Further insights can be drawn if we look at prison through the lens of social behaviour. Despite Clemmer’s anarchic characterisation of prison, his work largely revolves around the process by which new inmates assimilate into prison subculture, for which he coined the term “prisonisation”. According to mid-20th century sociology, this is an outcome of ‘the deprivation model,’ which suggests that prison subculture emanates due to the removal of outside privileges. When liberty, autonomy and privacy are relinquished, inmates gain consolation in conforming to a new set of social norms, hierarchies and codes, all of which impact behaviour inside prisons.
Hence, it’s pertinent for us to consider this subculture when discussing prison economics, particularly inmate decision- making. In the past, game theory has helped us extensively in modelling economic behaviour, and prison culture happens to be at the heart of its most seminal concept: the prisoner’s dilemma. In this game, two prisoners, say A and B, are each given two choices: to cooperate by staying silent, or to defect by betraying their fellow prisoner. Every combination of decisions comes with its own outcome, quantified by the length of each prisoner’s sentence.
The Nash equilibrium, a situation where neither prisoner can change their option without deteriorating their payoff, of this game is where both prisoners betray each other. So theoretically, defecting is more favourable than cooperating, but is this always the case?
Loyalty is consecrated in prison culture, and ‘snitching’ is seen as sinful. The inmate who chooses to defect may be a brave whistleblower to the outside world, but they’ll likely face negative consequences within their own community, ranging from ostracism to violence. This necessitates a revision of the game’s payoffs – defecting now comes with a “negative social impact” above the initial sentence (highlighted in Figure 1). Assuming this is highly significant, the game has a new Nash equilibrium where both prisoners cooperate. Inmates face a trade-off between accepting the prolonged sentence or being shunned by their peers—it’s a lose-lose game for everyone except the prison itself; the house always wins.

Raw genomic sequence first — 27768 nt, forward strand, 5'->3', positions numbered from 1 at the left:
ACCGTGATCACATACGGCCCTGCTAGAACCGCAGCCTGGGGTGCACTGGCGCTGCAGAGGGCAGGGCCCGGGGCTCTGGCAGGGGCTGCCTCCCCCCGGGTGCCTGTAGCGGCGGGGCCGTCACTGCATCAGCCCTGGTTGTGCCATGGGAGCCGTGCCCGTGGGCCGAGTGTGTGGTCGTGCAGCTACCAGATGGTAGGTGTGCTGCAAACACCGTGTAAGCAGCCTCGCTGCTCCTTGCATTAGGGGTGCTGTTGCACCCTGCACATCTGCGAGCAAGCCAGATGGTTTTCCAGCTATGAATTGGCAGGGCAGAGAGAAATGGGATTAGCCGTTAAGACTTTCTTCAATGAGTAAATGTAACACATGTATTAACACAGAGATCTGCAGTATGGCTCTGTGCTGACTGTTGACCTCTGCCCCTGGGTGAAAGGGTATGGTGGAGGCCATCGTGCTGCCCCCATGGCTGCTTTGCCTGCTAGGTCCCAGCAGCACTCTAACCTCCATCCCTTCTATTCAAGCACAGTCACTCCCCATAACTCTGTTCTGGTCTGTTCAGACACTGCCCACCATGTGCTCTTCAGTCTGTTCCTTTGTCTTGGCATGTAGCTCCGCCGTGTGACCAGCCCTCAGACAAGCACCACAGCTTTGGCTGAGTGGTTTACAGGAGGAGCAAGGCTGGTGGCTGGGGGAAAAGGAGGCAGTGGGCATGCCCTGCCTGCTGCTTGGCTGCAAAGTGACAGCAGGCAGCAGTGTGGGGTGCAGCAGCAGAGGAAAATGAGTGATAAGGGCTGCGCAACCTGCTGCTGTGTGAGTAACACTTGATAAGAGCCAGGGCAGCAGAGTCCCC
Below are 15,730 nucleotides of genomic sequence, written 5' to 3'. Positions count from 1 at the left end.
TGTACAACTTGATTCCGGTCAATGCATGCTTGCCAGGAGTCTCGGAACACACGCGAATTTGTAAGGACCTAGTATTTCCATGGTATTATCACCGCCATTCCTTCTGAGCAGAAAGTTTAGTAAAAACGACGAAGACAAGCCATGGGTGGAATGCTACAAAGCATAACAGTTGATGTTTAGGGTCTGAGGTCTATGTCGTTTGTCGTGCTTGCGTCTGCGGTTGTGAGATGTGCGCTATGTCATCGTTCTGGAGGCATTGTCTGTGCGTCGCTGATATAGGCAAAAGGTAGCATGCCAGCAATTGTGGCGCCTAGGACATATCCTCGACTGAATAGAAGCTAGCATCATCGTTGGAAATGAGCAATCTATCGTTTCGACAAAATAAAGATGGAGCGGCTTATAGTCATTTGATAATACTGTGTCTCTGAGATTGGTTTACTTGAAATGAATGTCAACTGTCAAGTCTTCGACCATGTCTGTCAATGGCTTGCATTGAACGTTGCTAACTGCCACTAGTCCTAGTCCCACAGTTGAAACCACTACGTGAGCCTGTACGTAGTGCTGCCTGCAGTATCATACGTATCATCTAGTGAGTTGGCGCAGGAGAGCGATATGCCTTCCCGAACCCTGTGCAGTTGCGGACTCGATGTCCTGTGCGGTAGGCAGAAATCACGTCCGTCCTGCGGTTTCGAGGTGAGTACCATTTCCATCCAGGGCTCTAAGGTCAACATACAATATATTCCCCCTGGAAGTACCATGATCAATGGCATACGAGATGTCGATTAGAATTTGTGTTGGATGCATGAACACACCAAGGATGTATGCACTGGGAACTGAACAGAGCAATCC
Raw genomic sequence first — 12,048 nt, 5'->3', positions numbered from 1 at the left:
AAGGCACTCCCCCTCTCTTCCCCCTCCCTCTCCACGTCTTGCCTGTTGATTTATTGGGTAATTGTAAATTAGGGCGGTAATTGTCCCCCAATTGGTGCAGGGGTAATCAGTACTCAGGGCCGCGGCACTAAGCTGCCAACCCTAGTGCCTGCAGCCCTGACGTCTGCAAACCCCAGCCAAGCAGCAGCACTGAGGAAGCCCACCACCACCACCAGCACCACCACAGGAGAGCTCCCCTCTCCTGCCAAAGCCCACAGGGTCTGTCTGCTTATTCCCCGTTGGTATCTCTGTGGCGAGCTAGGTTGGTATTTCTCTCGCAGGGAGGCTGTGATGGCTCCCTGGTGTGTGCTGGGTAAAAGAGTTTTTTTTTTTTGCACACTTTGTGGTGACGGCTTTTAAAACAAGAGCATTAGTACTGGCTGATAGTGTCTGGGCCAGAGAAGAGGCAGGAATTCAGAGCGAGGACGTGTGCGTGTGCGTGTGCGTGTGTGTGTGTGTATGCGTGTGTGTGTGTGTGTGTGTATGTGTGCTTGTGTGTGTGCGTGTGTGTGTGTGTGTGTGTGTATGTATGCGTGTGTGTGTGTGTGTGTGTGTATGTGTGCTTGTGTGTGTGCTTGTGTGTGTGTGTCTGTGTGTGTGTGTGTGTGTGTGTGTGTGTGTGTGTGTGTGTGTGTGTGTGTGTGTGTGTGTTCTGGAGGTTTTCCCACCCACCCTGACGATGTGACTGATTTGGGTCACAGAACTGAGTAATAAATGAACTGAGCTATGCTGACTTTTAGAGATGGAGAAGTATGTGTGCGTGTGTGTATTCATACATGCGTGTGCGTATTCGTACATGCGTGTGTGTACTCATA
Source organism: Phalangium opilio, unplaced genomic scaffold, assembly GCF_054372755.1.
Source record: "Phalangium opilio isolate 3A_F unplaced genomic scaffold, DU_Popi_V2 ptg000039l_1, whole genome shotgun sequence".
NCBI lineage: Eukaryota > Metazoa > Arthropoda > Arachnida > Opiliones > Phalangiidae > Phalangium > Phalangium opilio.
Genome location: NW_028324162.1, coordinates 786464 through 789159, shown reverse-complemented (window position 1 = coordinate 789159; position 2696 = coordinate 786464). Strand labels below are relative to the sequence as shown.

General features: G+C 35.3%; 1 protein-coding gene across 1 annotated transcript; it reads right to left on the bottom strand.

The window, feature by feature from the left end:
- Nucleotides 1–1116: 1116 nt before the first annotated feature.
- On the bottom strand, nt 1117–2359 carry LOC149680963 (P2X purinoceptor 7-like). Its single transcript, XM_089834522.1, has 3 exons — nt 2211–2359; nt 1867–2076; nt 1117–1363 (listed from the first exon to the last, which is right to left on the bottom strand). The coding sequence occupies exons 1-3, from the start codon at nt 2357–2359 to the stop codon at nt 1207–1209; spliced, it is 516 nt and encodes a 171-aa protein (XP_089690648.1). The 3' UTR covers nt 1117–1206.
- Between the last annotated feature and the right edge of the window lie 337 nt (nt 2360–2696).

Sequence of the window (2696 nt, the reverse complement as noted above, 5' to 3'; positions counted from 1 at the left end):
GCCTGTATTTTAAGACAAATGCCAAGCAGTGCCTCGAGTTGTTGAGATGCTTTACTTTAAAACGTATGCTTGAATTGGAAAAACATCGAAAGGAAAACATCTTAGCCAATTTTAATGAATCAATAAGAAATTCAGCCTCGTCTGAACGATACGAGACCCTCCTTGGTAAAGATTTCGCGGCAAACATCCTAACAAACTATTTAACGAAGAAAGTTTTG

Ironically enough, the prisoner’s dilemma works well in a myriad of applications except the one it first drew inspiration from: prisons. This doesn’t diminish its practicality, but it indicates that simply reducing prisoner behaviour down to an analogous example is somewhat a misstep, and substantial deliberation on the topic is called for.
Evidently, policymakers concerned with regulating the prison environment have much to consider. From the ease of illicit trade in the black market, to the intrinsic unrest of inmate subculture, everything here seems to impede stability in prisons. At first glance, it may seem reasonable to initiate a crackdown on these activities and behaviours, but that’s likely to stir up more trouble.
Counterintuitively, crime is not always the central reason for prison economics. Many inmates use earnings to support their families, and bartering establishes social connections, thereby maintaining a sense of community. Eliminating these aspects will likely exacerbate the issues in prison culture, so policymakers must accommodate them by designing rules and rehabilitation programmes accordingly.
Such a meticulous approach to regulating social communities is beneficial outside prisons too, and as evidenced by the behaviour of inmates, the prison world has more in common with our world than we may first expect. It’s fitting then, to conclude with another statement from Clemmer in the context of US prisons:
“While no effort has been made to compare the prison world with a non-penal community, certain broad similarities become evident. In a sense the prison culture reflects American culture, for it is a culture within it.”
Figure 1: The Dilemma of The Prisoner